County encourages task force to gather statistics on mental illness

County Commissioner Margaret McDaniel compares meeting to 'drinking out of a fire hose'

Hannah Grover
Farmington Daily Times
Darryl Deloach, left, a Public Safety Psychology Group role player, talks with Farmington policeOfficer Amy DeMar during a crisis intervention training scenario on June 3, 2016, at the Fraternal Order of the Police in Farmington. Deloach was playing the role of an armed suspect exhibiting mental health problems.

FARMINGTON — Local detention center representatives, officials at the District Attorney’s Office and mental health professionals say there is a revolving door of people with mental illness moving in and out of the judicial system.

Now, a local mental health task force is working to reduce the problem.

San Juan County Commissioners Margaret McDaniel, Jim Crowley and John Beckstead attended the task force's monthly meeting today in Farmington.

One option discussed was the possible development of a memorandum of understanding between the county government and the district court to allow a judge to order a person with mental illness who has stopped treatment to receive outpatient treatment if that person could be a threat to himself or herself or other people.

Beckstead encouraged the members of the task force to collect statistics and data to present to the county. The county officials also encouraged the task force to collect numbers from Bernalillo County, which currently works with its district court system to get people treatment.

Task force discusses community needs

“This meeting was like drinking out of a fire hose,” McDaniel said.

McDaniel said the county and the mental health task force need to find ways to fulfill the unmet needs in the community. Those needs include preventative care for adolescents and early intervention.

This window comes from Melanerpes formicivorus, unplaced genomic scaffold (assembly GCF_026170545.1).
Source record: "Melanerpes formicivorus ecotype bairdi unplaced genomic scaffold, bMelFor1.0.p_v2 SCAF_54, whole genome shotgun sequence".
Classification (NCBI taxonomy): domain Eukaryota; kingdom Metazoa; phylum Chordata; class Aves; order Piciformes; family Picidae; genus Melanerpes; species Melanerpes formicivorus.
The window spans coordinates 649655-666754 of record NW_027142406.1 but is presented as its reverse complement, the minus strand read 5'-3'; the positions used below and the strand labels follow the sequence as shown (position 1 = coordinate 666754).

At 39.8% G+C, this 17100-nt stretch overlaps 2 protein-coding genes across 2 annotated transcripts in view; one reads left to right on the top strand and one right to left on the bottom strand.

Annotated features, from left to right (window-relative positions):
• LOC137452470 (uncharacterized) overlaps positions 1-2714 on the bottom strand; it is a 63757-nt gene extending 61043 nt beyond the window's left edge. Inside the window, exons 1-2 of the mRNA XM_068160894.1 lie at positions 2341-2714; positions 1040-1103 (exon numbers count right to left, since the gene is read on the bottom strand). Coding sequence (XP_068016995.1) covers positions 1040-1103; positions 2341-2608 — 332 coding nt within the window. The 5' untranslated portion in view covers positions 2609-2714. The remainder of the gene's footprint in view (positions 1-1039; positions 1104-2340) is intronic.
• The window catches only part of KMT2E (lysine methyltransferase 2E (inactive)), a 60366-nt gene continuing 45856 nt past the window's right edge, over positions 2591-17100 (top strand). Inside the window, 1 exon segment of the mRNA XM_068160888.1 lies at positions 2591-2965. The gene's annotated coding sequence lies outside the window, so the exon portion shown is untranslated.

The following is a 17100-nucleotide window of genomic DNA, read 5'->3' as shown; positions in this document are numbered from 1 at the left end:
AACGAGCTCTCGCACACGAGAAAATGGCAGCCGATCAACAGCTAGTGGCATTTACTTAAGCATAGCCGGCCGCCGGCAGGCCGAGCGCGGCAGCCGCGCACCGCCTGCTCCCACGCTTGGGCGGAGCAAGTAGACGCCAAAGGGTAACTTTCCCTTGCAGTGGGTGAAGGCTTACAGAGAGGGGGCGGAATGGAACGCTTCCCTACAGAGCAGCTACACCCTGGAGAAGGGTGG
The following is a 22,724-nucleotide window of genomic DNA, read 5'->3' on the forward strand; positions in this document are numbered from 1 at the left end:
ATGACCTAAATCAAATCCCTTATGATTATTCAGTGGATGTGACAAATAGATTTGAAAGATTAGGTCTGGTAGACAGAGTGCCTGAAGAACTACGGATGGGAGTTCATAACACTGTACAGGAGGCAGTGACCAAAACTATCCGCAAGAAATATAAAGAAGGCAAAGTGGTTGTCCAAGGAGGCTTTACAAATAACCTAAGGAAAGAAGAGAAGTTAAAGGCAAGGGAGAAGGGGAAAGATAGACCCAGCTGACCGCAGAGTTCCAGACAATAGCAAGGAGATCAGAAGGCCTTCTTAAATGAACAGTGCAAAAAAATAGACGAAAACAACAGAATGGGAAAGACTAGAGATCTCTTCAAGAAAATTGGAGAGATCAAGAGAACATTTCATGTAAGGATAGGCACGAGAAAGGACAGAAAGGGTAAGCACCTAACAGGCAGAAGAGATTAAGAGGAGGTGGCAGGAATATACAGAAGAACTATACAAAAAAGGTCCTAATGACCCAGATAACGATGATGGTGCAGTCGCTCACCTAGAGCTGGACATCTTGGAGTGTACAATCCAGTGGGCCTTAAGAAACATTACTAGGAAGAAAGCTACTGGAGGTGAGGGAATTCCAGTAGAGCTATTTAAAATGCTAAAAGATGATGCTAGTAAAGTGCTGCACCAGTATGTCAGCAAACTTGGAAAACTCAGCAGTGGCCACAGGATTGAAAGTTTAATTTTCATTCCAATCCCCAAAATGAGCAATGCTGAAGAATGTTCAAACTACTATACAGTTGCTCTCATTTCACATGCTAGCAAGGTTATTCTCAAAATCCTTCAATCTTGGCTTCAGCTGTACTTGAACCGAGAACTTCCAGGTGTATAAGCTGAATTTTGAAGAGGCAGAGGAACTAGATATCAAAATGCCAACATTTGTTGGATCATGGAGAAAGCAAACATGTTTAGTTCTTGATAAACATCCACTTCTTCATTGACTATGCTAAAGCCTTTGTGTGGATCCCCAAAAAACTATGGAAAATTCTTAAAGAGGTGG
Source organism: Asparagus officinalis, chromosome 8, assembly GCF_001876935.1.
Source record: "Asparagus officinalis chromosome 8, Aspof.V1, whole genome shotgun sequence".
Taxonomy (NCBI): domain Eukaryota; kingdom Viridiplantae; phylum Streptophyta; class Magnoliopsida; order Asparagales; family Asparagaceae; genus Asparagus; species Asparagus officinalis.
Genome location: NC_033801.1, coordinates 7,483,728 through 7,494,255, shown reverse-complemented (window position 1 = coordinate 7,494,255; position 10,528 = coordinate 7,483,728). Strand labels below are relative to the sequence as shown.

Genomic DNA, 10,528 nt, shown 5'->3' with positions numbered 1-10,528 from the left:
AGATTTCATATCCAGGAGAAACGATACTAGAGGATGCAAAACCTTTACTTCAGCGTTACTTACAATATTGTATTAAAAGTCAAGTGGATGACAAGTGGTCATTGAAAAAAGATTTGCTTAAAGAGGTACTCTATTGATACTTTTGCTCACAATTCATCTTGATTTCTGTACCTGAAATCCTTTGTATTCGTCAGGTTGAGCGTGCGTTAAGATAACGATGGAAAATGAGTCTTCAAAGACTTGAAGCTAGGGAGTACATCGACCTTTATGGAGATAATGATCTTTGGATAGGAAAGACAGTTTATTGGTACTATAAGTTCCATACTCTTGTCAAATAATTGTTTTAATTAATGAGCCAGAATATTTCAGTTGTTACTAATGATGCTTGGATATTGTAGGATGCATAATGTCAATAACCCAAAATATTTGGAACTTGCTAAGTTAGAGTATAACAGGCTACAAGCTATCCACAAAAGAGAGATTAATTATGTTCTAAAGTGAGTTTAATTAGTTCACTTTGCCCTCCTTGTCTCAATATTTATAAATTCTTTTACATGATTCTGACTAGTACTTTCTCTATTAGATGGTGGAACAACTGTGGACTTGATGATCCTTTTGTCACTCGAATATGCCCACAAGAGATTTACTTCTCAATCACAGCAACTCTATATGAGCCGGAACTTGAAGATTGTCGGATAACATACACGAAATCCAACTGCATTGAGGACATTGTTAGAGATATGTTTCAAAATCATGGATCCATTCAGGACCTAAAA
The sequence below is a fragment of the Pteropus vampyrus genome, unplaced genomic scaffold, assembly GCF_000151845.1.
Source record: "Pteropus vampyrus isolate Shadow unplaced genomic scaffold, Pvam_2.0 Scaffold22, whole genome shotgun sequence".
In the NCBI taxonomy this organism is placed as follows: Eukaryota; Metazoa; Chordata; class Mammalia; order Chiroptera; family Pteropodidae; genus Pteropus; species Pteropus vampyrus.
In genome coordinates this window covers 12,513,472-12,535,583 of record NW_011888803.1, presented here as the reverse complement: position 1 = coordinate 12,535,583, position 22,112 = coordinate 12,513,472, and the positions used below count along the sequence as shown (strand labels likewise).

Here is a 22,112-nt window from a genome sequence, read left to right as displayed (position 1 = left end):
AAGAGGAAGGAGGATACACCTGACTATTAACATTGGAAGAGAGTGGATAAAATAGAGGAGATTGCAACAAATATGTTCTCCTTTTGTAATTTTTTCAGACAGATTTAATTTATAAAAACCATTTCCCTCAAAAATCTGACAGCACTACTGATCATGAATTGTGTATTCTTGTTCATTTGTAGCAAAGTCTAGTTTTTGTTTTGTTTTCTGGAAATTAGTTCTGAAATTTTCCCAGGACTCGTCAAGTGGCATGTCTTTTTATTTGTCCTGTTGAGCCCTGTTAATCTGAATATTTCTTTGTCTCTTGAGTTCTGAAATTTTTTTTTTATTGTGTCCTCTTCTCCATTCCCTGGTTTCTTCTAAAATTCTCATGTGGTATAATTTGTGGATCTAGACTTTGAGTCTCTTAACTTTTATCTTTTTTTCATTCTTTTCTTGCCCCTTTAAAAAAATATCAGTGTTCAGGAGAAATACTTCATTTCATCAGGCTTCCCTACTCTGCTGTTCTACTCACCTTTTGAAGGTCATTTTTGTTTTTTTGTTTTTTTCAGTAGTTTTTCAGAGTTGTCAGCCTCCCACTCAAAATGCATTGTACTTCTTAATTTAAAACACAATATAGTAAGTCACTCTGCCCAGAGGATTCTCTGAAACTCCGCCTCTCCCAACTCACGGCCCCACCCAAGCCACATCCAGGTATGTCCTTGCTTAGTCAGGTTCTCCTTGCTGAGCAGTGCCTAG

According to the National Alliance on Mental Illness, 50 percent of chronic mental illness cases develop before a child is 14 years old, and 75 percent of those mental illness cases develop before the person is 24 years old.

Farmington police Officer Ron Paquin talks with Public Safety Psychology Group role player John Morelock during a crisis intervention training class on June 3, 2016, at the Fraternal Order of the Police in Farmington.

One in five children between 13 and 18 years old have or will develop a mental illness, according to NAMI. It takes an average of eight to 10 years after the symptoms appear before a person receives treatment.

According to NAMI, 70 percent of children in detention centers have a mental illness.

In an effort to provide early intervention and identify young people who are at risk, the task force is looking at ways to increase mental health support services in schools.

The effort comes after the task force began to see success from its current focus — providing crisis intervention training for law enforcement and other officials.

Law enforcement training, outreach reduces use of force

San Juan County Sheriff’s Office Lt. Al Jamison said that effort has been paying off.

He estimated outreach and training have helped law enforcement officials decrease the number of violent encounters with people who have mental illness by about 40 percent in the last two years.

He said the Sheriff’s Office has developed a database that is accessible by all local law enforcement agencies. The database provides information about individuals in the community who have mental illness, including a crisis plan.

Jamison said law enforcement officers are also checking on people with mental illness while they are not in crisis so that the people can know the officers before they get in a crisis situation.

The database can only be accessed by law enforcement officials, and Jamison said it has been well received by the community.

"We've had a lot of people come to us and put themselves in the database," he said.

Hannah Grover covers government for The Daily Times. She can be reached at 505-564-4652 or via email at